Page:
Now, I would have preferred to have been alerted to this before the post was published, and in fact they had some images and references from Iceland, despite the post being about my Antarctica work, and I could have helped them to avoid that, but these sort of posts are being hammered out at an amazing pace these days, and being able to check posts in advance is becoming less and less possible, so that was no big deal.
Here’s the thing though; at this point in time, I instantly recognized the post as a great marketing vehicle, with all legit links, and so my initial communication was not confrontational, even when I didn’t know what was going on. I just asked if Offset knew about this, and got a professional reply within minutes.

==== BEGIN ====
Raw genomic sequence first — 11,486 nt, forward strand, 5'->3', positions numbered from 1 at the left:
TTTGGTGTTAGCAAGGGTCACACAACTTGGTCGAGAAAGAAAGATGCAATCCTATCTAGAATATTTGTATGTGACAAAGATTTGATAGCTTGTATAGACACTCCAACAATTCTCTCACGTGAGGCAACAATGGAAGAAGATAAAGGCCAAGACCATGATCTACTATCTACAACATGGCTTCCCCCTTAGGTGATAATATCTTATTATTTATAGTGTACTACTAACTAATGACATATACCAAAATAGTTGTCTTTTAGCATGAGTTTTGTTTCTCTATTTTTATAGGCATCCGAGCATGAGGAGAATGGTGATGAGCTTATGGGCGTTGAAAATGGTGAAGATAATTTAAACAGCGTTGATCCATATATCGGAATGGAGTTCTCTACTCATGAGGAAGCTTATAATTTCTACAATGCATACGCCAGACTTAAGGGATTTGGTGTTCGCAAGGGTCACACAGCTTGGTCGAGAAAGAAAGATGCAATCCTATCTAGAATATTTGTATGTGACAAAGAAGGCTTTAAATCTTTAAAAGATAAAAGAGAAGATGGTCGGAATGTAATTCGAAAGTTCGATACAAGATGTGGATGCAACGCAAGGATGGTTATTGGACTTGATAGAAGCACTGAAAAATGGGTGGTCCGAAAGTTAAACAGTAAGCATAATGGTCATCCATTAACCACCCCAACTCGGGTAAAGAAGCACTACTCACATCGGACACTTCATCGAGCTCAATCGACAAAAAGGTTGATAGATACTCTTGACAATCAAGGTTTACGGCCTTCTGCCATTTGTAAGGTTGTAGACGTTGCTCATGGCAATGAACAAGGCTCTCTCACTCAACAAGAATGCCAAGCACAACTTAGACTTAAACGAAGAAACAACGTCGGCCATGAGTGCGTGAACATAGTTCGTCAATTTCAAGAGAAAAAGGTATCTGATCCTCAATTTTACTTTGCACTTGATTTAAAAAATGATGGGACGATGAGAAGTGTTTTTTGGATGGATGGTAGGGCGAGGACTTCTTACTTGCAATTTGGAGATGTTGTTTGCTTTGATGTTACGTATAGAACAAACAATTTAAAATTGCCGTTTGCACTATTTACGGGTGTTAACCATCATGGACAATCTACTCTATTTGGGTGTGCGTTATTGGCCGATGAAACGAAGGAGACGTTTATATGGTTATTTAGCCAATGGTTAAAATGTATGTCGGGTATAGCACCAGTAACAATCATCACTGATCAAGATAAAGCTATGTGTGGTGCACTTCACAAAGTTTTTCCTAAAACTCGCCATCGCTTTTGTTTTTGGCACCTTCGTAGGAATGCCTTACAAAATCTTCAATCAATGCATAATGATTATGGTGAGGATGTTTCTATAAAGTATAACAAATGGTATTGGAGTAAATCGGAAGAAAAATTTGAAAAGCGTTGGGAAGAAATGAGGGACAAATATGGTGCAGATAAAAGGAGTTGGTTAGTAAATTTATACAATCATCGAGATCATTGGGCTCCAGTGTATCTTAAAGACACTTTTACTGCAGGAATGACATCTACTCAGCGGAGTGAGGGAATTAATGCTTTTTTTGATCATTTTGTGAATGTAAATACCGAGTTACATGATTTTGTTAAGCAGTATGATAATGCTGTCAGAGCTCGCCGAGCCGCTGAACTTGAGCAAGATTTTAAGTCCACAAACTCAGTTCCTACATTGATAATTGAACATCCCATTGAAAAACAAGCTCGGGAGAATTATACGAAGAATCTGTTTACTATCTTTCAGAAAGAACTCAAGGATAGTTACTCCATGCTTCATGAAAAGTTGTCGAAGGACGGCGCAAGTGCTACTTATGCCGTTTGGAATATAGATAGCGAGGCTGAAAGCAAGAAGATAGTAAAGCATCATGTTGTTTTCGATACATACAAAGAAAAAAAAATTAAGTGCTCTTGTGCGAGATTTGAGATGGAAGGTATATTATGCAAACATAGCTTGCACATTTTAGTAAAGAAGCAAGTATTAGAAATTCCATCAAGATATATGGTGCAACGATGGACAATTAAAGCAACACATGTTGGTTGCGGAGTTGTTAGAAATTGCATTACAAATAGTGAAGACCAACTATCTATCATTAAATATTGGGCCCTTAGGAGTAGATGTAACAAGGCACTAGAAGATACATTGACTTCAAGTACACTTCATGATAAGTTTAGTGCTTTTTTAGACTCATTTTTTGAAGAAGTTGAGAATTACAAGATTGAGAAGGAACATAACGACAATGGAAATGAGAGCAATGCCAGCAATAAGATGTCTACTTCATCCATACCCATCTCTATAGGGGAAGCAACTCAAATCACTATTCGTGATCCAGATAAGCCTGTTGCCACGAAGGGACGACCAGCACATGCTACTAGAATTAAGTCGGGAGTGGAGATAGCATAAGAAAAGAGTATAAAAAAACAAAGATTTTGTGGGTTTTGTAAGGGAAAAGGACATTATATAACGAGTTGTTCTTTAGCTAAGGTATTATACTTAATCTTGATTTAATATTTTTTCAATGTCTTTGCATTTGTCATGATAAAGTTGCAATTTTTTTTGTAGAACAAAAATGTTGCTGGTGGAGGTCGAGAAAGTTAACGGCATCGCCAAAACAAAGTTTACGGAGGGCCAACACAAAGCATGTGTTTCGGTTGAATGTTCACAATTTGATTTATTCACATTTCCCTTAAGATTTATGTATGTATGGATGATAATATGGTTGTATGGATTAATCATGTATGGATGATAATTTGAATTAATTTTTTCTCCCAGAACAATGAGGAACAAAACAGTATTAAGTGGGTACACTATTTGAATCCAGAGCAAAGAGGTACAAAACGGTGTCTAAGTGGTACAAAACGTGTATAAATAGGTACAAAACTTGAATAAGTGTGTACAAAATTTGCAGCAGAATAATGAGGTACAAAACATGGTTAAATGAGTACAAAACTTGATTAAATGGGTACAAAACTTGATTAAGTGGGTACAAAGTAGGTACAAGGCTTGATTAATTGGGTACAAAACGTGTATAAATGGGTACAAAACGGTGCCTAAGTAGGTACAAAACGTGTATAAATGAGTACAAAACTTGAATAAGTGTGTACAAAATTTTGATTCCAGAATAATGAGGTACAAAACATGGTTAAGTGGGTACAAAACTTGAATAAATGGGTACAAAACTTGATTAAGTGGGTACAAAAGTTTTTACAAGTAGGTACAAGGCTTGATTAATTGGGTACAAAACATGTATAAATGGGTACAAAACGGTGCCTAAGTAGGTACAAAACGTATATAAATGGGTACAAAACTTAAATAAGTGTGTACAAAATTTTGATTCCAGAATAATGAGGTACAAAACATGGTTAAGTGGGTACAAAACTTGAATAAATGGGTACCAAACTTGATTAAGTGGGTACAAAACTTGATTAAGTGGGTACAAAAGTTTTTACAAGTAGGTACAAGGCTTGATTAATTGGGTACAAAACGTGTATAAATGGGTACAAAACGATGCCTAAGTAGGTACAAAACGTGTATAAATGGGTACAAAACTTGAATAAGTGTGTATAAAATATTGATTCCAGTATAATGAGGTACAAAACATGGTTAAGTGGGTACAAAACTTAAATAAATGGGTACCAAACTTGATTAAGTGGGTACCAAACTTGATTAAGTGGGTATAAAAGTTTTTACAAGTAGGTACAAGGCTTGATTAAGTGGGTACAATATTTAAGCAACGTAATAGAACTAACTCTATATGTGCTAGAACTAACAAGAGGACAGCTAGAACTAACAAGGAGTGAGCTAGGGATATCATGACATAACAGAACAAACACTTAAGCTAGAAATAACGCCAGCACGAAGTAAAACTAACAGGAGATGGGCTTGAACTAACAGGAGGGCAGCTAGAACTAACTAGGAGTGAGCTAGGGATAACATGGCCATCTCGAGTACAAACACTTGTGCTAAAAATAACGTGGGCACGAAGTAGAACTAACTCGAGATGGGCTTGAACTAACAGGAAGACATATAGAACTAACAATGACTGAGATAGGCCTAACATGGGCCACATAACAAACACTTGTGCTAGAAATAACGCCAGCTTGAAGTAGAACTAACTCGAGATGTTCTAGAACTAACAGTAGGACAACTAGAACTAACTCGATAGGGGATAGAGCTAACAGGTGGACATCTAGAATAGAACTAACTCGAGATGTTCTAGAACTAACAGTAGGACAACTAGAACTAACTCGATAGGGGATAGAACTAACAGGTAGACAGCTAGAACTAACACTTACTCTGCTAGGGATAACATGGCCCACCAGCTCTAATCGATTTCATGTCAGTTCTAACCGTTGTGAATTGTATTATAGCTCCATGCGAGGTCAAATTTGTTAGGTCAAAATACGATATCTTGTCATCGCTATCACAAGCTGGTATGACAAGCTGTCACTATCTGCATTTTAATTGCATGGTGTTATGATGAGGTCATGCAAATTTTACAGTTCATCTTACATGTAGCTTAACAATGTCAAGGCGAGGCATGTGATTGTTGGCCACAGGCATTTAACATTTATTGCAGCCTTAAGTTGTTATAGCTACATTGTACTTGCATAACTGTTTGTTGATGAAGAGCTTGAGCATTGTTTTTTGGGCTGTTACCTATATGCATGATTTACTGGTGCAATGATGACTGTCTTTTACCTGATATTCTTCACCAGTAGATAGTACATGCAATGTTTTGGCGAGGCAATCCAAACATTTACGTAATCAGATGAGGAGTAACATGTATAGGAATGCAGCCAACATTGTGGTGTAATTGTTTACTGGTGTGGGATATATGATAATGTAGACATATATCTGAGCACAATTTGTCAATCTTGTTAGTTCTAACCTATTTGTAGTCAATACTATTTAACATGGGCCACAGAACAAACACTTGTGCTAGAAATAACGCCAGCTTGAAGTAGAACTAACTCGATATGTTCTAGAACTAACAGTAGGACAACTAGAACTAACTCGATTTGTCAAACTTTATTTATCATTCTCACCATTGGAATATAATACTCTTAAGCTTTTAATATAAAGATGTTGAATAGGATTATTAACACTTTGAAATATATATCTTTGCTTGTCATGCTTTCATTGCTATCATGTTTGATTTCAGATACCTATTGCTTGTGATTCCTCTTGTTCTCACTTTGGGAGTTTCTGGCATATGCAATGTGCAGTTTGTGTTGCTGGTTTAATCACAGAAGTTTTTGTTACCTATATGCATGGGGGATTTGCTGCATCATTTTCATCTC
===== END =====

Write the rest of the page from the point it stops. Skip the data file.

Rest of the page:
Years ago, I would have been all over these people like a rash, then had to back down and apologize when I realized it was all legit. In fact, I’d say that the pace of things have changed so much that years ago this would never have happened without contact me first, but that’s kind of beside the point.
The point is, that we need understand that things have changed. Years ago, every use had to be paid for, or legitimized in some way, and when that didn’t happen, tempers got frayed. Now though, there are literally millions of Web sites, with great content being shared constantly ,and everyone is fighting for the valuable eye-time of visitors. The value has shifted completely from paying for the photograph, to paying for eye-time with your photographs.